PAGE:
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Bridger Veterinary SpecialistsBridger Veterinary Specialists

Phone: (406) 548‑4226
Address: 1110 Campbell Road, Bozeman, MT 59718

The World's Best Care

A team of top specialists and passionate animal lovers united by one mission: to care for you and your pet like family.

Canine Elbow Dysplasia Diagnosis and Treatment

The word "dysplasia" means "abnormal development." The elbow is a complex joint involving the articulation of three bones (humerus, radius, and ulna). If the three bones do not fit together absolutely perfectly as a result of abnormal development, the consequence is an abnormal concentration of forces on a specific region of the elbow joint. Forms of primary cartilage disease may also constitute abnormal development. Unlike the term hip dysplasia, which describes a specific condition affecting the hip joint, elbow dysplasia is a generic term representing several conditions affecting the elbow.

Effective treatment requires definitive diagnosis of the specific condition resulting in elbow dysplasia. Each form of dysplasia has similar presenting signs, however the treatments are variable based on the specific condition and time of diagnosis within the disease process.

Regardless of the cause all forms of elbow dysplasia can result in progressive osteoarthritis, degenerative joint disease and erosion of cartilage surfaces within the joint. This can lead to severe pain, limited mobility and a general deterioration in quality of life. Early detection and treatment generally result in better outcomes and slower progression of degenerative joint disease; however, new replacement techniques are now available to treat chronic debilitating arthritis. Call (406) 548‑4226 to schedule an appointment today.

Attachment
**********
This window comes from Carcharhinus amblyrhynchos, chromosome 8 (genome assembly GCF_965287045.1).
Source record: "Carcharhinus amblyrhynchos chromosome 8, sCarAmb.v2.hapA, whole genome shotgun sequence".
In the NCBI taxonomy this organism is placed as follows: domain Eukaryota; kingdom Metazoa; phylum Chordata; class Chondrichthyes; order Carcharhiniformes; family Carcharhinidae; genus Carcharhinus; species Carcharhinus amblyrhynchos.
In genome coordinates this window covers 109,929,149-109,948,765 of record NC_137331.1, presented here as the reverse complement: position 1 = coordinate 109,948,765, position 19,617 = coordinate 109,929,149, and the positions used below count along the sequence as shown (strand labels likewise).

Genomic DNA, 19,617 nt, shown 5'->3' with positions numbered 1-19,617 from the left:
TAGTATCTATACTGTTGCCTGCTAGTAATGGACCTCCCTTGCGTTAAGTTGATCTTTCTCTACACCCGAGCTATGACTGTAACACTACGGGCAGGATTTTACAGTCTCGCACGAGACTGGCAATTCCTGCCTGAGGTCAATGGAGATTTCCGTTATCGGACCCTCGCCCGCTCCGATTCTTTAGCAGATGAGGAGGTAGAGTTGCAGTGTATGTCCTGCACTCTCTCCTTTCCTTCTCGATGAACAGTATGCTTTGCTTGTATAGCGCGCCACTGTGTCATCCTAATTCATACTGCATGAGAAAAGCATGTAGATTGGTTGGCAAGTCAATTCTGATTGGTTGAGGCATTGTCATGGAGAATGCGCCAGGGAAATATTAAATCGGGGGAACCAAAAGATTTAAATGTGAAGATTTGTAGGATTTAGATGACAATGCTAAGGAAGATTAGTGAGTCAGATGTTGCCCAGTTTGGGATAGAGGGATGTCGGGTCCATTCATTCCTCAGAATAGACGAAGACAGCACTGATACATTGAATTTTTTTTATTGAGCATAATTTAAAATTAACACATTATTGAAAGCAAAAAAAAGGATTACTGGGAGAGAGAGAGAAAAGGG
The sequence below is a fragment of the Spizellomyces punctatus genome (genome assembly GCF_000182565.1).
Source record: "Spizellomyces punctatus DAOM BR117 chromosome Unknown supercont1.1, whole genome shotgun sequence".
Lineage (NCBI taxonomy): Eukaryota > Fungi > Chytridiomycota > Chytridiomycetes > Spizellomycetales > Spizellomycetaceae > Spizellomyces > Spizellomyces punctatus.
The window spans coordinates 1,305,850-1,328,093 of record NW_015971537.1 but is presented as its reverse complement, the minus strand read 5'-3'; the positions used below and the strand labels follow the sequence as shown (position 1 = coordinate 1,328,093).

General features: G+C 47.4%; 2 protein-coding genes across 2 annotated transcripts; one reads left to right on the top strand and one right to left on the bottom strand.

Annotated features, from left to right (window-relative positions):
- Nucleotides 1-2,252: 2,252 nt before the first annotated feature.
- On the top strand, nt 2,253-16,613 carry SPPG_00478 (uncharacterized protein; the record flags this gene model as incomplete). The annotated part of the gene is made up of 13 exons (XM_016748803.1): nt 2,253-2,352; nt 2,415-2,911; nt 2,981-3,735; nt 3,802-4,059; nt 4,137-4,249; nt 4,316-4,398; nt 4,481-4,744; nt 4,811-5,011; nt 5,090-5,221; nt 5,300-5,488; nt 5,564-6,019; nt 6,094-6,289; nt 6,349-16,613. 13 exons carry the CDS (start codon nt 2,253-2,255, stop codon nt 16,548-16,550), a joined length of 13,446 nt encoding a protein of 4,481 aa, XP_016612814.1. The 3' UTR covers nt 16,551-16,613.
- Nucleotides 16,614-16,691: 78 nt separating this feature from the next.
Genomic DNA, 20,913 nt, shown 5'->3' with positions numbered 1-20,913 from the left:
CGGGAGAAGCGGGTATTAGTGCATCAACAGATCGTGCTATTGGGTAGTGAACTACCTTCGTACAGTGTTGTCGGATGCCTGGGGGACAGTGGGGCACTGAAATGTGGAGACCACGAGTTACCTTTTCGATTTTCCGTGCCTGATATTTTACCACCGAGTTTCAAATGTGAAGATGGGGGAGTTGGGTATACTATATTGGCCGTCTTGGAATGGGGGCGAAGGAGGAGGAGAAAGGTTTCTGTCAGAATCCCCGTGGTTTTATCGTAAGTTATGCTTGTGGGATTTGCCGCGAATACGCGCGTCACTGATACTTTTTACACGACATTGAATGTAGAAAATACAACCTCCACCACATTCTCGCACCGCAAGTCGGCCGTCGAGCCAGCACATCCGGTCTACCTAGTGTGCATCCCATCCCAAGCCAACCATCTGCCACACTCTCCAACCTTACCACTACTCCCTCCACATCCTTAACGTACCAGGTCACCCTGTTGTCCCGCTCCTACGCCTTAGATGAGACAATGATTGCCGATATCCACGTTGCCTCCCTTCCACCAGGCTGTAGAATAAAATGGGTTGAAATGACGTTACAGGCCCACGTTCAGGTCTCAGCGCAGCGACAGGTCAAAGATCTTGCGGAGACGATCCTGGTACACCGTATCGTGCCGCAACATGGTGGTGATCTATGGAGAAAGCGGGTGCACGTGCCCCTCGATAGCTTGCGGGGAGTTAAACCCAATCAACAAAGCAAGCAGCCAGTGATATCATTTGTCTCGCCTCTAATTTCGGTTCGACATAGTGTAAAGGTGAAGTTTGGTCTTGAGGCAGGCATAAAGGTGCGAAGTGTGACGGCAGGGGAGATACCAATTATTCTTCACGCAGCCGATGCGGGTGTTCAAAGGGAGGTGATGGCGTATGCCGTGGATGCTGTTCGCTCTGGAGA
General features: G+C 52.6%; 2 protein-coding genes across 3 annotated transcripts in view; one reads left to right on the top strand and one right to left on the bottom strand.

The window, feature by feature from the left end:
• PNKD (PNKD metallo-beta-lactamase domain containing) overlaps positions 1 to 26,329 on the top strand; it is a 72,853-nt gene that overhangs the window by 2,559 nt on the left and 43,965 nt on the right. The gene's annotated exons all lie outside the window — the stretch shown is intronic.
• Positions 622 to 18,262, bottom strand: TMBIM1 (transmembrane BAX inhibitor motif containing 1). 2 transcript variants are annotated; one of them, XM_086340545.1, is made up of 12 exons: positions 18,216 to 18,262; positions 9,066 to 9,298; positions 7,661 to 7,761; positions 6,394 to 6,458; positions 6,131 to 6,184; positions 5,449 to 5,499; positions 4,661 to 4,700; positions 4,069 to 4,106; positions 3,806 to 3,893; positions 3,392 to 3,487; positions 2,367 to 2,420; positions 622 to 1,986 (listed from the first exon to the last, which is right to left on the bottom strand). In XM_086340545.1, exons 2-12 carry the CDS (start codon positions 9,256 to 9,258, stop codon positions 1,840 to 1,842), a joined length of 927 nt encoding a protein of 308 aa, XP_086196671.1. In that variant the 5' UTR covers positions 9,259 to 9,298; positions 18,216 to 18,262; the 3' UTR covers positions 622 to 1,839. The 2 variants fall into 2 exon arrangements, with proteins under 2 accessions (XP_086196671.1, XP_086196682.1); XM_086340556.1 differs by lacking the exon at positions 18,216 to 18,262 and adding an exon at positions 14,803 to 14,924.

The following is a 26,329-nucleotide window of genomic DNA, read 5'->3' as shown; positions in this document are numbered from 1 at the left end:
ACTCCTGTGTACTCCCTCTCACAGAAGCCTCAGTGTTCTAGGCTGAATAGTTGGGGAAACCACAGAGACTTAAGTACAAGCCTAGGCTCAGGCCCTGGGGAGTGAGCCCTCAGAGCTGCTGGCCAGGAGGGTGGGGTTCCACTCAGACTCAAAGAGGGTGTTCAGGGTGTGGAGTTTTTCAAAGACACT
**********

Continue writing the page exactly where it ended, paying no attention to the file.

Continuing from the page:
Clinical Signs and Diagnosis of Canine Elbow Dysplasia

Most dogs begin exhibiting signs of elbow dysplasia between 6 and 9 months of age however first-time lameness as a result of elbow dysplasia at any age. The most common signs are forelimb lameness (one or both front legs). Many dogs will stand with their paws turned slightly outward and their elbows can be held out or tucked in.

Diagnosis involves a combination of physical exam findings, history, radiography (X-Rays) computed tomography, and arthroscopy. Arthroscopy involves placing a small camera into the affected joint through an incision a few millimeters in length. Arthroscopy has become the gold standard in diagnosing and treating elbow dysplasia because it provides direct visualization of the elbow enabling a definitive diagnosis and possible treatment in a single minimally invasive procedure. This allows for increased comfort, earlier return of function and less progression of osteoarthritis.

CT SCAN of elbow

Fragmented Coronoid Process (FCP)—The most common cause of elbow dysplasia. The coronoid process is a small prominence of bone on the medial (inside) ulna and in front of the humerus. It is currently believed that a FCP develops through abnormal wear/stress and micro fracture through the coronoid resulting in fragmentation of this prominence. The resulting "loose" fragment can result in irritation, inflammation and osteoarthritis. An FCP may be a "bystander" in the process of elbow dysplasia in many cases. Removal of the FCP may improve clinical signs, however in many cases the abnormal wear of cartilage surfaces which resulted in the FCP may also need to be addressed.

Osteochondritis Dissecans (OCD)—Often referred to as a cartilage flap, OCD is an abnormality in endochondral ossification resulting in a poor connection between cartilage and the underlying bone. The result of this weak connection is separation and peeling away of the cartilage from the bone leading to lameness, pain, and progressive osteoarthritis.